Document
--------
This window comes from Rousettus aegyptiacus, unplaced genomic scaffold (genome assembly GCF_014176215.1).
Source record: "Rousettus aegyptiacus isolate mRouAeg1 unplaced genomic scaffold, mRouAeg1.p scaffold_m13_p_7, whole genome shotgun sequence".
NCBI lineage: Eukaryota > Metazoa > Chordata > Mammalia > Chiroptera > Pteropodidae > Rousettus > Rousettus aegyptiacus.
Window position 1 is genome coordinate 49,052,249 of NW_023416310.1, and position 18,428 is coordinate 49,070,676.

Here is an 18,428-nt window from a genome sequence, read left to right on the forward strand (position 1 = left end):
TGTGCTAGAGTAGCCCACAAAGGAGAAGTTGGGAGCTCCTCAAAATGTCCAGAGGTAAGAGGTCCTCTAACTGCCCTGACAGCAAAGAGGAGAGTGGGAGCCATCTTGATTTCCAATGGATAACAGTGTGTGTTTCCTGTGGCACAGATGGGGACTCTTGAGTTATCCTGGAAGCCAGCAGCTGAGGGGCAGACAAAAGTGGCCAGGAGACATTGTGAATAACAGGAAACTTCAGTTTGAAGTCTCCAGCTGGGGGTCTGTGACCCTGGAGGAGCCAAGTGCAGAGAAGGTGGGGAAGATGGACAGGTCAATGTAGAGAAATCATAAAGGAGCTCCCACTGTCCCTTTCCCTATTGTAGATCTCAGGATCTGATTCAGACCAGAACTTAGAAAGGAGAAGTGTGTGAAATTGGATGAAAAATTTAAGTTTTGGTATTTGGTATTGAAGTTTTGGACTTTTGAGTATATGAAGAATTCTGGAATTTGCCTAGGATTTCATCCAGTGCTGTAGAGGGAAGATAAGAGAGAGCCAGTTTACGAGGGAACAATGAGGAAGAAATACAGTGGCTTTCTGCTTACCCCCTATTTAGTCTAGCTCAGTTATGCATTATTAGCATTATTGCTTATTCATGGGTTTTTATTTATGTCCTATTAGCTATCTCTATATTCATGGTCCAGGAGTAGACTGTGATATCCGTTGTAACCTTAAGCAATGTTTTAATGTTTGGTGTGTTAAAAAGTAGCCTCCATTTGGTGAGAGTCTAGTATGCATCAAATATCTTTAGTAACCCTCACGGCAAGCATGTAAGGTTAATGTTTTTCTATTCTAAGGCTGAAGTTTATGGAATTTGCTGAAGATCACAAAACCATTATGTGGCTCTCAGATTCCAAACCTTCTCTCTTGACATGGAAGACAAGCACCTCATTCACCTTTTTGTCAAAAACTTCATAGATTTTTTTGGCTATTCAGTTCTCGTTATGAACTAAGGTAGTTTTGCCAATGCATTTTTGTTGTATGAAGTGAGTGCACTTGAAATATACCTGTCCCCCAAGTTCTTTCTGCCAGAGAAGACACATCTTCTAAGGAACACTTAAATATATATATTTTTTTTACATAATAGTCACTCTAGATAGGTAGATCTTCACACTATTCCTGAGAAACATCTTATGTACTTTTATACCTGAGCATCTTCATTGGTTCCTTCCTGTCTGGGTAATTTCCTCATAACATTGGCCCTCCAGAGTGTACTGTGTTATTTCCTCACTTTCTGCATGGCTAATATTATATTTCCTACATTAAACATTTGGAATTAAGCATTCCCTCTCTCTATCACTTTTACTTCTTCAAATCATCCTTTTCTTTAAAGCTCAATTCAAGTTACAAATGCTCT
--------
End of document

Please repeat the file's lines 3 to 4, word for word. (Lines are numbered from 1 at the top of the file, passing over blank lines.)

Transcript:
NCBI lineage: Eukaryota > Metazoa > Chordata > Mammalia > Chiroptera > Pteropodidae > Rousettus > Rousettus aegyptiacus.
Window position 1 is genome coordinate 49,052,249 of NW_023416310.1, and position 18,428 is coordinate 49,070,676.